For those who were around during the release of Microsoft’s BitLocker, earlier known as Secure Startup, you will know that it was meant to totally eliminate the need for third-party security software. Yes, BitLocker was going to protect the devices against all kinds of attack and make sure we never again lost files.

Issues with BitLocker with Release of Windows 10

What happened?

BitLocker is really good. It is nicely incorporated into Windows, it does its work well, and it is really easy to operate. As it was intended to “shield the reliability of the operating system,” most who use it applied it in TPM mode, which needs no user connection to boot the system.

Here the actual problem is started.

How many users have a TPM chip on their laptop? Everybody, we bet. It’s a universal piece of hardware these days. You remember going through the personalization period of the chip, allowing it in the BIOS, etc.? Remember, all TPMs are deactivated and shipped disabled.

You didn’t do that before you installed your laptops? In that case, BitLocker will be a bit of a tussle for you.

Point 1) Using BitLocker without giving additional verification, you need an enabled, owned TPM with hardware chip.

Point 2) BitLocker with TPM only safety is susceptible to cold boot, Firmware, and BIOS keyboard buffer bouts.

There are a few simple attacks on TPM machines. Search for “BitLocker cold boot,” “BitLocker forensic tool” or “BitLocker Firmware and you’ll find multiple research, and even a few tools that will solve your “protected” device and recover the data. There was even an unimportant method that permitted an attacker to gain access to a BitLocker secure system; this has only recently been patched.

To make a device secure, and by that we mean give you safety against having to reveal lots of personal data to all your users if the machine goes missing, you have to use some form of pre-Windows authentication. Even Microsoft suggests this mode of operation.

For BitLocker, turning on authentication gives you a pair of choices. You can set a pin for the device, and, if you want, you can also use a USB storage device as a token. We wrote “pin”; we certainly did not write “your Windows user ID and password.” In fact, we didn’t comment users at all. BitLocker particularly supports one login, so if more than one person uses a device, you’re going to have to share that with everybody.

Point 3) BitLocker is safe only if you use a pin or USB stick for verification.

Point 4) There is no relation between your Windows identifications and BitLocker identifications.

Point 5) BitLocker does not support the idea of more than one user.

Even Microsoft’s experts tell to use a six char pin, plus TPM for authentication and no using it in TPM mode.

So now you’re lucky BitLocker users have PCs secure, maybe with a TPM, but particularly with some form of verification that is shared among the owner of the device and administrator. You possibly have an Excel spreadsheet with everybody pin.

Point 6) BitLocker PINs are particularly Fn key based. BitLocker does not support non US keyboards.

For all of you who have applied public key infrastructure smart cards, bought laptops with fingerprint sensors, or who have tokens such as Safe Net cards, Data key cards, Active Identity, personal identity verification, common access cards, e-token keys, etc. You’d like to be able to use them for verification to your PCs, wouldn’t you?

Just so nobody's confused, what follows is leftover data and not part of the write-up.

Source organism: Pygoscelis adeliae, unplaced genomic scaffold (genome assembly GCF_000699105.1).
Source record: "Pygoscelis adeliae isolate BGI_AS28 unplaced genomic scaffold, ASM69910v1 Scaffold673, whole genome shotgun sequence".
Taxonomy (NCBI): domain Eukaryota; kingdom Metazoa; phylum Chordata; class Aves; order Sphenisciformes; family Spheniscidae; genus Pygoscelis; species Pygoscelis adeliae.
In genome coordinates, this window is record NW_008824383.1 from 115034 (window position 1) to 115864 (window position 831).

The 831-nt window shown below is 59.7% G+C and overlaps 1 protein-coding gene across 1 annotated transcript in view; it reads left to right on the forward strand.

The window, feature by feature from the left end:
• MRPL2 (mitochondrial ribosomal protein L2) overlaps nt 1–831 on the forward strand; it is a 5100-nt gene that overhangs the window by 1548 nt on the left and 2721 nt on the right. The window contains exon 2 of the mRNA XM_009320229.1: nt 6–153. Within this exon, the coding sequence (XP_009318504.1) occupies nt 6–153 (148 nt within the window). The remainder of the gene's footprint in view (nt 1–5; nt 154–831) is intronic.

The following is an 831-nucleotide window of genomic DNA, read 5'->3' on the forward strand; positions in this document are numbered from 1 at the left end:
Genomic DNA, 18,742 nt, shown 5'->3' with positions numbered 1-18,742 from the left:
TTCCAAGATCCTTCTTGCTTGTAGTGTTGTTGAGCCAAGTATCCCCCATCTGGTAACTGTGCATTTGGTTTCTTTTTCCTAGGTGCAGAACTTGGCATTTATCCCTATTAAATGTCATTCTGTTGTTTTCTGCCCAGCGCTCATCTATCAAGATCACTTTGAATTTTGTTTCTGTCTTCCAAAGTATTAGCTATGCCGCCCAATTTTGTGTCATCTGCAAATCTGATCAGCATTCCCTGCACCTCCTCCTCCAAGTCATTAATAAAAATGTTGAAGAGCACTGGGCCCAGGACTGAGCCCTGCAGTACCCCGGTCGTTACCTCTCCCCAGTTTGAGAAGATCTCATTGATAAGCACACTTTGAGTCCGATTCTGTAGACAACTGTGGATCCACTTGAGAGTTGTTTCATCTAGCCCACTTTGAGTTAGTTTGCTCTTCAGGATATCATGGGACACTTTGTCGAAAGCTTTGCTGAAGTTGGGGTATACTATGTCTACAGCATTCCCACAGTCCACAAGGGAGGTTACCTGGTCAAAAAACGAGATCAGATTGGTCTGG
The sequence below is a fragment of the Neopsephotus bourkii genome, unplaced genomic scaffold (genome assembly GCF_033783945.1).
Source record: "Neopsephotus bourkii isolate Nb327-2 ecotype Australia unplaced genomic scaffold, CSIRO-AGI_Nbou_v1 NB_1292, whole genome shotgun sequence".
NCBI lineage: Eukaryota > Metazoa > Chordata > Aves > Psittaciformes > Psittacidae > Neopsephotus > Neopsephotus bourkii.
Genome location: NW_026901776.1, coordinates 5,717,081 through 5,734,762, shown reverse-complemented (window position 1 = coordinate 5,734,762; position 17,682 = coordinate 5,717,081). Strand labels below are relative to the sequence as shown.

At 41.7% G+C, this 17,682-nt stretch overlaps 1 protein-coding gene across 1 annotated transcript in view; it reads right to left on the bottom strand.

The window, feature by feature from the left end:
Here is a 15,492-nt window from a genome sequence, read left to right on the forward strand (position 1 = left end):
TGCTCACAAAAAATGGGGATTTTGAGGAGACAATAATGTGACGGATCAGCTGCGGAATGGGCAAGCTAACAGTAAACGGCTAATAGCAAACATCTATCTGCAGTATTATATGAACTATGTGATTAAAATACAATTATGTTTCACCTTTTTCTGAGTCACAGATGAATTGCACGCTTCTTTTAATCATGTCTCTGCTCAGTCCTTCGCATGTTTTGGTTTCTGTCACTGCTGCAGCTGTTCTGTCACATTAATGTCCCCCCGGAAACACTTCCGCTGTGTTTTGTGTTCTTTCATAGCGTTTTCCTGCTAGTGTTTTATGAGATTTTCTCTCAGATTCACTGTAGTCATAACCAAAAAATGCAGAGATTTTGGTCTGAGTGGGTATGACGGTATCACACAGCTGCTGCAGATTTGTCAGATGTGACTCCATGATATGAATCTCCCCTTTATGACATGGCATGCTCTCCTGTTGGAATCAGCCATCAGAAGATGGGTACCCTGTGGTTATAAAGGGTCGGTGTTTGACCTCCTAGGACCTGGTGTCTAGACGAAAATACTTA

Point 7) BitLocker supports only USB storage gadgets and PINs no integration with any other token.

Point 8) Active Directory and other servers are needed to administrate BitLocker in a corporate atmosphere.

You want to use BitLocker to encrypt your devices as when they get lost or stolen, you won’t have to pay fines, or tell everybody you lost their data. You lost the device, sure, but because the data was converted, no one can get access to it.

To use this “get out of jail” card you essential to be able to prove a couple of things:

  • The safety method was suitable given the type of data.
  • That the data was certainly secured at the time of loss.

So, smearing those tests, a rule appears:

Point 9) You require additional software to prove BitLocker was allowed and protecting the hard drive at the time of the theft to claim safety from personally identifiable data laws.

Point 10) BitLocker encryption supports only Windows—with no support for other operating systems, like the Mac or Linux.

You may think that we are not huge fans of BitLocker—yet that’s far from the truth. We would use it, and would suggest it to friends. We see it as really good for technical, reliable users. But that’s not the market it’s being endorsed for. Nothing fills us with terror more than a creativity product that needs yet another password, needs precise hardware that is not allowed by default, presents a black screen with white text to users, does not obey to our probable password/PIN lifetime policies, does not work on non-USA devices, and does not have audit-friendly output for the main purpose it serves, namely, to tell us whether this stolen machine is a problem. Avail technical support for Microsoft Windows 10, if facing any issues.

One of us really likes it for the following causes:

  • It just likes things to be done the hard way.
  • BitLocker is mostly controlled through a command-line script.
  • It never forces to change the PIN.
  • It allows using the TPM chip, even though it took him a whole day to work out how to enable it.
  • It can turn it on and off when he likes without business IT people knowing.
  • It can write fancy scripts to turn it on and off.
  • It gets a nice DOS-like screen when it turns on his machine, just like 20 years ago.
  • Its local IT team can’t come and use his machine, or see what’s stored on it without knowing.

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